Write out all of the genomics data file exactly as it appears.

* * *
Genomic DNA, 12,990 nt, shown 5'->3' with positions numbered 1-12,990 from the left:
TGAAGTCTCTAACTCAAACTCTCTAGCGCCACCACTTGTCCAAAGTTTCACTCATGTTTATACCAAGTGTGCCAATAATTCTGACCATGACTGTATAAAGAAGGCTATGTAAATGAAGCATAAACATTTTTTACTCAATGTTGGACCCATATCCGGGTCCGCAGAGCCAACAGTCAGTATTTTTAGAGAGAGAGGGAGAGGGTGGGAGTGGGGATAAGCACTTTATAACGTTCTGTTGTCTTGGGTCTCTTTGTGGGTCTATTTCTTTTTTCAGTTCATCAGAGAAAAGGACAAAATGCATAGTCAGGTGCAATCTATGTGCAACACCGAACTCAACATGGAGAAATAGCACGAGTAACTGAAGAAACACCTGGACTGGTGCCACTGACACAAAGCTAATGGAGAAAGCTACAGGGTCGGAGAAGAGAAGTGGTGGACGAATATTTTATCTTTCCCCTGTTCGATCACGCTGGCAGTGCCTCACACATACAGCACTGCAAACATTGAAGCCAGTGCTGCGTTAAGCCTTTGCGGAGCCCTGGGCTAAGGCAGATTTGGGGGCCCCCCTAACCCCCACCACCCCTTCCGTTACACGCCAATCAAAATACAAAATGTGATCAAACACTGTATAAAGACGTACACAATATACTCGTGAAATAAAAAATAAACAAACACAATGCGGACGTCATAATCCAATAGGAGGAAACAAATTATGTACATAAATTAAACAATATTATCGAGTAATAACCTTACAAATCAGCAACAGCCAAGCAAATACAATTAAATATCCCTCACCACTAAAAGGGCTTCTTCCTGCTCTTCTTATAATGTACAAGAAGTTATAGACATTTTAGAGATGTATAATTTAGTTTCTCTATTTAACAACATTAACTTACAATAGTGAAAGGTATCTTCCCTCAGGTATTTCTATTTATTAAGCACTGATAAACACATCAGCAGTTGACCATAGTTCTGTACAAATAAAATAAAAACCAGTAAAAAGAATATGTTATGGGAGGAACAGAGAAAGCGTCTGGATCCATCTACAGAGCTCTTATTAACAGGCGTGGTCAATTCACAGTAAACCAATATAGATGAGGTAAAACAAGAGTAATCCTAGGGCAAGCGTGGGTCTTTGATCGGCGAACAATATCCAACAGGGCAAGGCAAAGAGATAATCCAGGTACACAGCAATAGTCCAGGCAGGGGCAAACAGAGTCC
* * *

Genomic DNA, 12,990 nt, shown 5'->3' with positions numbered 1-12,990 from the left:
TGAAGTCTCTAACTCAAACTCTCTAGCGCCACCACTTGTCCAAAGTTTCACTCATGTTTATACCAAGTGTGCCAATAATTCTGACCATGACTGTATAAAGAAGGCTATGTAAATGAAGCATAAACATTTTTTACTCAATGTTGGACCCATATCCGGGTCCGCAGAGCCAACAGTCAGTATTTTTAGAGAGAGAGGGAGAGGGTGGGAGTGGGGATAAGCACTTTATAACGTTCTGTTGTCTTGGGTCTCTTTGTGGGTCTATTTCTTTTTTCAGTTCATCAGAGAAAAGGACAAAATGCATAGTCAGGTGCAATCTATGTGCAACACCGAACTCAACATGGAGAAATAGCACGAGTAACTGAAGAAACACCTGGACTGGTGCCACTGACACAAAGCTAATGGAGAAAGCTACAGGGTCGGAGAAGAGAAGTGGTGGACGAATATTTTATCTTTCCCCTGTTCGATCACGCTGGCAGTGCCTCACACATACAGCACTGCAAACATTGAAGCCAGTGCTGCGTTAAGCCTTTGCGGAGCCCTGGGCTAAGGCAGATTTGGGGGCCCCCCTAACCCCCACCACCCCTTCCGTTACACGCCAATCAAAATACAAAATGTGATCAAACACTGTATAAAGACGTACACAATATACTCGTGAAATAAAAAATAAACAAACACAATGCGGACGTCATAATCCAATAGGAGGAAACAAATTATGTACATAAATTAAACAATATTATCGAGTAATAACCTTACAAATCAGCAACAGCCAAGCAAATACAATTAAATATCCCTCACCACTAAAAGGGCTTCTTCCTGCTCTTCTTATAATGTACAAGAAGTTATAGACATTTTAGAGATGTATAATTTAGTTTCTCTATTTAACAACATTAACTTACAATAGTGAAAGGTATCTTCCCTCAGGTATTTCTATTTATTAAGCACTGATAAACACATCAGCAGTTGACCATAGTTCTGTACAAATAAAATAAAAACCAGTAAAAAGAATATGTTATGGGAGGAACAGAGAAAGCGTCTGGATCCATCTACAGAGCTCTTATTAACAGGCGTGGTCAATTCACAGTAAACCAATATAGATGAGGTAAAACAAGAGTAATCCTAGGGCAAGCGTGGGTCTTTGATCGGCGAACAATATCCAACAGGGCAAGGCAAAGAGATAATCCAGGTACACAGCAATAGTCCAGGCAGGGGCAAACAGAGTCC